Dr. Owusu Afriyie Akoto (2nd left), Minister of Food and Agriculture, being supported by Ms. Kati Csaba (2nd right), Canadian High Commissioner to Ghana, to perform the symbolic commissioning of the vehicles (below). With them are Ms. Ruby Mills-Palme (left), Coordinator, Modernising Agriculture in Ghana programme, and Mr. Robert Patrick Ankobiah, acting Chief Director, Ministry of Food and Agriculture. Picture: Maxwell Ocloo.
The Ministry of Food and Agriculture (MoFA) has presented 50 double-cabin pickup vehicles to support agricultural operations and extension activities in the six new regions and their districts.
The vehicles, worth over GH¢10 million, are to help the beneficiary regions and districts to deliver effective and timely agricultural services to farmers.
The vehicles were procured through Canada’s support under the Modernising Agriculture in Ghana (MAG) programme.
The programme seeks to strengthen extension services to farmers, establish market linkages for farmers, enhance research, develop and re-orient agricultural colleges to be agri-business inclined.
It is also to create the enabling environment and employ auditing, monitoring and evaluation tools for optimum results.
The sector minister, Dr. Owusu Afriyie Akoto, received the keys to the vehicles on behalf of the regions and districts.
He said the vehicles fell under Component One and Two of the MAG programme under an extended five-year financing agreement spanning the period between 2017 and 2021.
Dr. Akoto said due to the COVID-19 pandemic, an additional one year of no cost extension had been successfully negotiated, pushing the programme end-year to 2022.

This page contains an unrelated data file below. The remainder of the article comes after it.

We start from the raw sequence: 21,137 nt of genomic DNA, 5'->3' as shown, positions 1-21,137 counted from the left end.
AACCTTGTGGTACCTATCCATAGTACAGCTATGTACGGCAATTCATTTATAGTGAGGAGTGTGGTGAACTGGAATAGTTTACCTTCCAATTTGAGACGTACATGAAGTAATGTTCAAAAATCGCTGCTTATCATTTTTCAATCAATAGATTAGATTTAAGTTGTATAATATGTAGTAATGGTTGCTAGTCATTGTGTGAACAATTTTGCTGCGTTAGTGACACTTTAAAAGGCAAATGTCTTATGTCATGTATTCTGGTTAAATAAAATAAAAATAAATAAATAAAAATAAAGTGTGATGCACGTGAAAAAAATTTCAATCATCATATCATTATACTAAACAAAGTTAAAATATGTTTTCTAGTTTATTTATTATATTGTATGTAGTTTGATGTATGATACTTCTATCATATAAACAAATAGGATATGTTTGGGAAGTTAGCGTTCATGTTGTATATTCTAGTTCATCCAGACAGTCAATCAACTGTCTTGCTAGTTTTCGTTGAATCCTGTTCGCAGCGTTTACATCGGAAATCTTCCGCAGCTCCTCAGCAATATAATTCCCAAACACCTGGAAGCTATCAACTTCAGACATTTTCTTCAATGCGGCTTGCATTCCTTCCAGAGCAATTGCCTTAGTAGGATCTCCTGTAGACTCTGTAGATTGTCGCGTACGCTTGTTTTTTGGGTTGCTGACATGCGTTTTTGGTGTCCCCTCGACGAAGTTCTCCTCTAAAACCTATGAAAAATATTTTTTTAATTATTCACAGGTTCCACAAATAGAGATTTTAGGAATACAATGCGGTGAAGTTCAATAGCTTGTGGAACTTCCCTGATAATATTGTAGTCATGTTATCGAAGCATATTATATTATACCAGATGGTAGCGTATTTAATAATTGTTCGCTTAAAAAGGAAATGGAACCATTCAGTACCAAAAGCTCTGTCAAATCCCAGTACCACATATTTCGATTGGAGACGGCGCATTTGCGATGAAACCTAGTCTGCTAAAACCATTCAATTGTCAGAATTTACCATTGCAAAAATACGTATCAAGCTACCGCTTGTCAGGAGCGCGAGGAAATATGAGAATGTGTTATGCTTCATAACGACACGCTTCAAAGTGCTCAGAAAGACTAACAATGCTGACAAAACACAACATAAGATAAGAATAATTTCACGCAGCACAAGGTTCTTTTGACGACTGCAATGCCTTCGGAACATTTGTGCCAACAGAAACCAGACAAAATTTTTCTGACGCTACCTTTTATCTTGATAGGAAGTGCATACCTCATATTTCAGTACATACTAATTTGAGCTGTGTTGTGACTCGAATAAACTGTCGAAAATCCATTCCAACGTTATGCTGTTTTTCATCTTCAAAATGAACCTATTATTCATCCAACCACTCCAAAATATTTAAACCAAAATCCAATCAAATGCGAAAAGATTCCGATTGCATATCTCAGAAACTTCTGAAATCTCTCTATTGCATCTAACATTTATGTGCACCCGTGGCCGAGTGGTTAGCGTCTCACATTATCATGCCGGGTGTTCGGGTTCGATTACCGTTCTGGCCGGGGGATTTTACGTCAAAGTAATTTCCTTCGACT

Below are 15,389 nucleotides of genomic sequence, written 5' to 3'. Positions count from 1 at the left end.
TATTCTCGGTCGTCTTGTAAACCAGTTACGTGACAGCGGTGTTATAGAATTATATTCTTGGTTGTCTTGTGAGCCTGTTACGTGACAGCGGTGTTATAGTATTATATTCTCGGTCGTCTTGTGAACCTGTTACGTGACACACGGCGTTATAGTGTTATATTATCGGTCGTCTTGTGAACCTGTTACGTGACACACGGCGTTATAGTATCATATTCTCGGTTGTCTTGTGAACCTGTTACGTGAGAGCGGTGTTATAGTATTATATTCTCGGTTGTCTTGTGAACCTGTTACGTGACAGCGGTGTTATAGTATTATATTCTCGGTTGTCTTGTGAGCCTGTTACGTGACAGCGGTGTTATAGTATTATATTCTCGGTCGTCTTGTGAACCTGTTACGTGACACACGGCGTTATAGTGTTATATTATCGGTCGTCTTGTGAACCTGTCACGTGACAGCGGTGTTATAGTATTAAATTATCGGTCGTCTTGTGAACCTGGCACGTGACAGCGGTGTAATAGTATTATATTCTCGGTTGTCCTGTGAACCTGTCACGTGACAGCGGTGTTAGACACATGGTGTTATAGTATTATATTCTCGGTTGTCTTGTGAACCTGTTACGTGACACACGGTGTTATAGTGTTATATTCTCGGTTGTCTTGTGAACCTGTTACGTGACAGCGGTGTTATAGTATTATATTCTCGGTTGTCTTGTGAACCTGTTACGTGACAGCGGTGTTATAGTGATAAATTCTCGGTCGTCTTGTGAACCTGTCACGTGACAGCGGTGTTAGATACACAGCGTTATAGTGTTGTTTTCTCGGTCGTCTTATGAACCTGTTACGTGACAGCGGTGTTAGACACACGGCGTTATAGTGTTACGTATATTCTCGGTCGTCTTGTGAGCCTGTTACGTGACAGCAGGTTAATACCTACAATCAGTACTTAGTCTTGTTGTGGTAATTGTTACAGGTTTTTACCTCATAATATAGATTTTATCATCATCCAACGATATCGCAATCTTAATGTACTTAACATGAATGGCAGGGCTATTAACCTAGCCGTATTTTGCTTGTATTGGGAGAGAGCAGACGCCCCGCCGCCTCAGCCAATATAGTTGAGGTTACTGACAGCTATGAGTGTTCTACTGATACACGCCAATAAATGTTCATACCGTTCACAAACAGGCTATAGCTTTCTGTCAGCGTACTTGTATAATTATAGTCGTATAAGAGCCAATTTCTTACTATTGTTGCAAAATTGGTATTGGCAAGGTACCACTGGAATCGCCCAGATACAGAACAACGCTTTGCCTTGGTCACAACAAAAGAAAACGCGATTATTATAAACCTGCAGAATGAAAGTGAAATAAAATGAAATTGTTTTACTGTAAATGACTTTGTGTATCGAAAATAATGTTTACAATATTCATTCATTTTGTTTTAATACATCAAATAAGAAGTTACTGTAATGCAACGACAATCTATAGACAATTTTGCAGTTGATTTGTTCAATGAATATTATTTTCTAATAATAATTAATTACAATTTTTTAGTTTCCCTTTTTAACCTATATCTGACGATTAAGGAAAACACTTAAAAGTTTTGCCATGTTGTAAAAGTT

“If agriculture in Ghana would be modernised and transformed, then the farmers of this country must benefit from extension services in the form of knowledge transfer, guidance and advice in the application of modern technology, farm management practices and a new orientation of perceiving agriculture as a business,” he said.
According to the minister, that was why the availability of the vehicles for regional and district offices inspired great hope that the new regions and districts would be available to render the needed services on the field to improve farming activities.
Dr. Akoto urged the beneficiary institutions to use the vehicles for their intended purposes.
“It is your obligation to develop a strict maintenance regime with the use of a log book for easy tracking and evaluation of the use of the vehicles by auditors.
“It is important that you take measures to prolong the life span of the vehicles in order to achieve the desired results,” he added.
The Canadian High Commissioner to Ghana, Ms. Kati Csaba, who handed over the vehicles, said they were expected to support the agricultural extension agents to visit farmers regularly and set up demonstrations that would ultimately contribute to a more comprehensive market-oriented approach to farming.
She said Canada recognised that the agricultural sector continued to hold great potential for reducing poverty and inequality in Ghana.
“That is why we are providing Can$125 million of assistance directly to the government of Ghana to help modernise the agricultural sector through the MAG programme,” she said.
According to Ms. Csaba, in the first four years of the implementation of MAG there had been an increase in the adoption of relevant, productivity-enhancing technologies by both female and male farmers in Ghana; the introduction of new market-oriented approaches to farm management, improvement in major crops and much more.
She noted that there was still work to be done through Ghana and Canada’s partnership, adding that, “we will continue to make progress towards the Sustainable Development Goals of poverty reduction, zero hunger, gender equality and inclusive economic growth”.
The High Commissioner said she was elated that Ghana had witnessed increased empowerment and self-reliance among women in the agricultural sector, adding that women farmers were demonstrating high levels of financial autonomy.
Ms. Csaba added that as a result women were now able to buy land, mould blocks for their own buildings, add rooms to their homes, purchase agro-processing machines to expand their activities and pay children’s fees.